Heads-up: Huge Sports Tech Sale Underway – 20% Off All Smart Trainers!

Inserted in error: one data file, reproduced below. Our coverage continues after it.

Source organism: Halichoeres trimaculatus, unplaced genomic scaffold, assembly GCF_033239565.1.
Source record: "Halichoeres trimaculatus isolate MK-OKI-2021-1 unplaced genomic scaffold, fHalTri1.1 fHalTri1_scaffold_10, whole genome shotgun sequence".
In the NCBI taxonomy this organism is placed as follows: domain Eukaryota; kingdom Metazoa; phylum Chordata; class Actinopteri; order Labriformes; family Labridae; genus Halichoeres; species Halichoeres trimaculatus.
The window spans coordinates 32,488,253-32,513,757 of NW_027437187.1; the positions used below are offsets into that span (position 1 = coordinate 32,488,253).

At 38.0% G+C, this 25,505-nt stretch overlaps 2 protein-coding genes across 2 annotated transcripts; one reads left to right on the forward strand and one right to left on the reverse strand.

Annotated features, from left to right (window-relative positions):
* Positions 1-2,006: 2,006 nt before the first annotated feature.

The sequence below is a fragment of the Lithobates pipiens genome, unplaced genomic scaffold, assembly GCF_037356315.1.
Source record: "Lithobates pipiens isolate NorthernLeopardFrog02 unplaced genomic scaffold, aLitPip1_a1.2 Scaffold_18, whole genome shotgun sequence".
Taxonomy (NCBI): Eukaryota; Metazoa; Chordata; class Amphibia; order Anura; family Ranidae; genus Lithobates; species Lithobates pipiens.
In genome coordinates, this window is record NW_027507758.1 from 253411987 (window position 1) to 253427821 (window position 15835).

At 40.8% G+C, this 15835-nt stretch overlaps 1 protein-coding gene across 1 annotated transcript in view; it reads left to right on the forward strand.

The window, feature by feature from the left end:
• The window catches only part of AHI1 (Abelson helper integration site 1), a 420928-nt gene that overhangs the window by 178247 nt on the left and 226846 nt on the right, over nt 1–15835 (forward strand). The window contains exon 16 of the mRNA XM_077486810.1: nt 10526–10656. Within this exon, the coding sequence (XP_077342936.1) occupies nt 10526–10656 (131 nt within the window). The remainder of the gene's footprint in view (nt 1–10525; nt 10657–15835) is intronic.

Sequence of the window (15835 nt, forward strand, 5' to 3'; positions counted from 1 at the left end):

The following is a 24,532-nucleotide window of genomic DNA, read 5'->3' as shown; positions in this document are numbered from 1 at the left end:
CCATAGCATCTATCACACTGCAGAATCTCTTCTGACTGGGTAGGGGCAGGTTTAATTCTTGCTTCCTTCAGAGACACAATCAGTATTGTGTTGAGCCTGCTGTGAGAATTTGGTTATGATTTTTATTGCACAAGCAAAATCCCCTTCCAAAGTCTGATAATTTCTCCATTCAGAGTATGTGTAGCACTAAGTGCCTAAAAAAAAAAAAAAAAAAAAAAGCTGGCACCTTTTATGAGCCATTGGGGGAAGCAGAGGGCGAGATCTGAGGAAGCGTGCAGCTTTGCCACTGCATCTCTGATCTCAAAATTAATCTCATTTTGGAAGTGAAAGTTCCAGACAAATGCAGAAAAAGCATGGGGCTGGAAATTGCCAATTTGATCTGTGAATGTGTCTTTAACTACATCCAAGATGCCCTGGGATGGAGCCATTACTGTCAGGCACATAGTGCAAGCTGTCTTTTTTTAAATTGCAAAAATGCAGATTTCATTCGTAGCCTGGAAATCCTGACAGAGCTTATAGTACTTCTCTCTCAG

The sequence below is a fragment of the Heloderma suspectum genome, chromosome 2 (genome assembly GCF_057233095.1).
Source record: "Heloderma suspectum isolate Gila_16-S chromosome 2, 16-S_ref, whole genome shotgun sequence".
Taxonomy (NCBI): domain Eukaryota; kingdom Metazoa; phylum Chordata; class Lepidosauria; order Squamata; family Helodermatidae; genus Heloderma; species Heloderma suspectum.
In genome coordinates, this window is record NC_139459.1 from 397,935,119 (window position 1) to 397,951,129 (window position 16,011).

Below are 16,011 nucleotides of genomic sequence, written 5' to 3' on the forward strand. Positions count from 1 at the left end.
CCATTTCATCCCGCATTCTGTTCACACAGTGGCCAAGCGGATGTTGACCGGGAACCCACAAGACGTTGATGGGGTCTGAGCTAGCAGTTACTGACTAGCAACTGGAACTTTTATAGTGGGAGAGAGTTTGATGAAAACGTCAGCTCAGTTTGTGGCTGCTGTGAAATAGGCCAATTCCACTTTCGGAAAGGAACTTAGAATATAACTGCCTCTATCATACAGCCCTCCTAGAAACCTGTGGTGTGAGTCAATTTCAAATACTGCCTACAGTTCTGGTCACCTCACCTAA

There’s a massive sales on smart cycling trainers right now, plus plenty other sports tech. There’s 20% off the Wahoo KICKR, KICKR CORE, CLIMB, Headwind, 20% off the Tacx NEO 2T, Flux 2, and Flux S, 20% off Saris Hammer 3 trainer and Saris MP1 Motion Platform. Plus also 20% off the Elite Direto X and Suito too, even the new Sterzo. Plus even steeper deals including with the Kinetic trainers at 30% off.